Infinity Ward respond to bizarre Warzone Superstore money glitch - Dexerto
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Infinity Ward respond to bizarre Warzone Superstore money glitch

Published: 31/Aug/2020 10:06

by Connor Bennett

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The Call of Duty: Modern Warfare devs have responded to a bizarre Warzone glitch that is giving players unlimited stacks cash inside of Superstore. 

Since it launched back in March, Warzone has been a huge success for Call of Duty – with new players flocking to the unique battle royale for a taste of what Verdansk has to offer. 

Despite the immense success, it hasn’t been completely smooth sailing for Warzone. Players have had games completely ruined by the demon gun glitch, found themselves being able to ‘wallhack’ because buildings haven’t loaded, and even been tossed into the Gulag without even fighting an enemy. 

In recent days, though, players who decide to start off at Superstore have been getting a helping hand from the game as they’ve been able to pick up ridiculous stacks of cash. 

Superstore outside shot from Warzone
Activision
Superstore is a hugely popular drop spot for players who want to rack up early kills.

If you haven’t dropped into Superstore, what’s been happening is that players have been able to pick up the Plunder duffle bags of cash instead of the usual stacks that they’d find in Warzone. 

For some reason, this only happens at Superstore and players can end up with more money than they’ll ever need for a normal Warzone game – meaning they can stock up on killstreaks, loadout drops, and more. 

The devs have taken note of this bug by opening a ticket and having it labeled as ‘in progress’ on their public Trello board which means that they’re attempting to find a fix. 

Screenshot of a Trello page
Screenshot via Trello
The Devs labeled their response to the bug as being ‘in progress’ on Trello.

Given that the money being found at Superstore is in the same bags as Plunder, it seems as if a loose bit of code has wriggled free and crossed the streams, so it might not be that long of a wait until Infinity Ward fixes it. 

Until then, Superstore is likely to be an even hotter drop than usual as players try to scoop up the duffle bags of cash, so you might want to leave it alone.

Business

Activision in talks to reduce fees owed by CDL & Overwatch League teams

Published: 2/Dec/2020 22:14 Updated: 2/Dec/2020 22:35

by Theo Salaun

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Recent reports from The Esports Observer indicate that Activision Blizzard are in the midst of discussions to possibly reduce the amount the amount owed by Overwatch League and Call of Duty League franchises as part of their entry fees.

With all OWL and CDL plans derailed over the past year, Activision are reportedly trying to rework the hefty investments that organizations have made into their franchising opportunities. When the massive game development company pitched both leagues, neither was expected to be profitable in the short-term, but projections have taken an even greater hit due to current global restrictions.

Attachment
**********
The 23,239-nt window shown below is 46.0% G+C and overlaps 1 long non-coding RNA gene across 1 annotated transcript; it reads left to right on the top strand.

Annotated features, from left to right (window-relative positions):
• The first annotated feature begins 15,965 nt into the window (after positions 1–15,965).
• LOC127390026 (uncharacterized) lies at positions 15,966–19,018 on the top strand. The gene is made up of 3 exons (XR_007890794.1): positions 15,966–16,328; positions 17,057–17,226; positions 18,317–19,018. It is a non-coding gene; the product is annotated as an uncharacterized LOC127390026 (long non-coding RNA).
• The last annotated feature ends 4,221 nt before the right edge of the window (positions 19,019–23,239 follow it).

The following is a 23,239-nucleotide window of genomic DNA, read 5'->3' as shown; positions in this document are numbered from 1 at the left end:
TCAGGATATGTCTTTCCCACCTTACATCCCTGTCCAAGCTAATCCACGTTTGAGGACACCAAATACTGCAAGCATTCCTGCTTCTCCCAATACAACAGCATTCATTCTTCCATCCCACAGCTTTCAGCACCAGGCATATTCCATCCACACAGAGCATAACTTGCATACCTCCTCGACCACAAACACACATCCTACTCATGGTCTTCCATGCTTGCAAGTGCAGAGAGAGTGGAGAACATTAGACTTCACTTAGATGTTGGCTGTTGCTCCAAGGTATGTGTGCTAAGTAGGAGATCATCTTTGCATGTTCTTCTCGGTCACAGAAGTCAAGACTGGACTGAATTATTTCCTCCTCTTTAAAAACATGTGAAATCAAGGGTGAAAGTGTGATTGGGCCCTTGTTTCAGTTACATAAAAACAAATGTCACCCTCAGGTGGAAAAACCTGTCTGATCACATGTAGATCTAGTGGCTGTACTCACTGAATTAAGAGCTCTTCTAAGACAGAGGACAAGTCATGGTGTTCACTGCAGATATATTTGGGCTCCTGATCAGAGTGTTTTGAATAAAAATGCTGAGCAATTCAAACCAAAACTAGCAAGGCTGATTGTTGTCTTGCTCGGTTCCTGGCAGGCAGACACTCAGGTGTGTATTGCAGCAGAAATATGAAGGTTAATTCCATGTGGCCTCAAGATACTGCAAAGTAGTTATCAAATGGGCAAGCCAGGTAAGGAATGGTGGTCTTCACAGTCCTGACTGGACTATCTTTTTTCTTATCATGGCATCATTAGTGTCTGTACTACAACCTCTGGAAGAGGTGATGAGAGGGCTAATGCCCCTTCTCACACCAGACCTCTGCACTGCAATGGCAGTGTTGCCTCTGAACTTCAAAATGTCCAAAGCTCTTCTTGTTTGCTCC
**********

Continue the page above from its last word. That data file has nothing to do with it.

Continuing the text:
A groundbreaking esports concept centered around the city-based model that is used in traditional sports, Activision required $20 million entry fees for the OWL’s first 12 teams and then fees in the range between $30 to $60 million for its next eight. For the CDL’s inaugural season, 12 teams needed to put up at least $25 million apiece, even more for cities that were in high-demand.

Now that the plans for local events have understandably shifted, neither league is expanding for their next season and ownership groups in both are looking for ways to save cash. As reported by The Esports Observer’s Adam Stern, this has engendered cost-cutting discussions with Activision’s latest new senior executive hire, Tony Petitti.

overwatch league 2020 event crowd
Ben Pursell For Blizzard Entertainment
One of the many avid crowds at Overwatch League events.

Petitti, formerly Major League Baseball’s deputy commissioner, was hired by Activision Blizzard CEO Bobby Kotick to a senior role involved with both of their leagues as the President of Sports and Entertainment. He joins Johanna Faries, a former National Football League executive, who brings a traditional sports perspective as the commissioner for both the CDL and OWL.

Given their experience with city-based sports leagues, Activision is likely aware of the profitability challenges that their current esport and sport investment groups are facing. As such, it should be no surprise that they are willing to have conversations about concessions that can make current projections fit closer to the original expectations.

As Stern reports, those discussions have included discounting some of the original entry fees: “one idea that is being weighed is reducing the amount of money they owe to the video game maker.” 

Call of Duty League LAN
Call of Duty League
Following in the OWL’s footsteps, the CDL also had huge enthusiasm for live events.

With Immortals Gaming Club selling their Los Angeles Call of Duty franchise to 100 Thieves and reportedly being interested in selling their OWL spot as well, many are wondering if franchise valuations have shifted.

Fortunately, it appears that the profitability projections have remained somewhat consistent despite current predicaments. As reported by Forbes’ Christina Settimi, 100 Thieves COO John Robinson would not set an exact figure on their LA Thieves purchase, but suggested that “franchise values have held up.”

Activision would likely want to avoid an exodus of owners, so these discussions to cut costs and protect brand health are reportedly ongoing.